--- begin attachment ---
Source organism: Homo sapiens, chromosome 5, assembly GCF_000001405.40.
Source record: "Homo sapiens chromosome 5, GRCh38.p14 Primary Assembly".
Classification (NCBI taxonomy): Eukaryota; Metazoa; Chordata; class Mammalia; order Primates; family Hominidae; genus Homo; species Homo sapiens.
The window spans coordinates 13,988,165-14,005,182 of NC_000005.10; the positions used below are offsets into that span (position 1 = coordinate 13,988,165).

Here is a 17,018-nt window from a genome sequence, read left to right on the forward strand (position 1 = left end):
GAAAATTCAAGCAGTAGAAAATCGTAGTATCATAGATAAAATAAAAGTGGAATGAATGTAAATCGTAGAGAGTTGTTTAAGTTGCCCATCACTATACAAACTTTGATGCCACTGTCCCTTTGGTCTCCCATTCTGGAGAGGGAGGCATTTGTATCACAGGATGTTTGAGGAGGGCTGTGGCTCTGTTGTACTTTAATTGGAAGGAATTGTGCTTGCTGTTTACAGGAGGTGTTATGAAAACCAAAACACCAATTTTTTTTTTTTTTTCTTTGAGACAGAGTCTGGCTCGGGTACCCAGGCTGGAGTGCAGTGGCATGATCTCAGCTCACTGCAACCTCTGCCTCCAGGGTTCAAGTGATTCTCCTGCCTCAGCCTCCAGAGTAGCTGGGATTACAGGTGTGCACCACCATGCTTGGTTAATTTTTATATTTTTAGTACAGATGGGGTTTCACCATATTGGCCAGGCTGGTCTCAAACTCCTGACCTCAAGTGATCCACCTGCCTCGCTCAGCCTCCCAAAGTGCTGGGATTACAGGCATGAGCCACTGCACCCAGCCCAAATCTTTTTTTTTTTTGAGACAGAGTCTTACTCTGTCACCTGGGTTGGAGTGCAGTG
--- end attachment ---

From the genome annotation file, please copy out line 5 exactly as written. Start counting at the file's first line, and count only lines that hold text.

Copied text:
Here is a 17,018-nt window from a genome sequence, read left to right on the forward strand (position 1 = left end):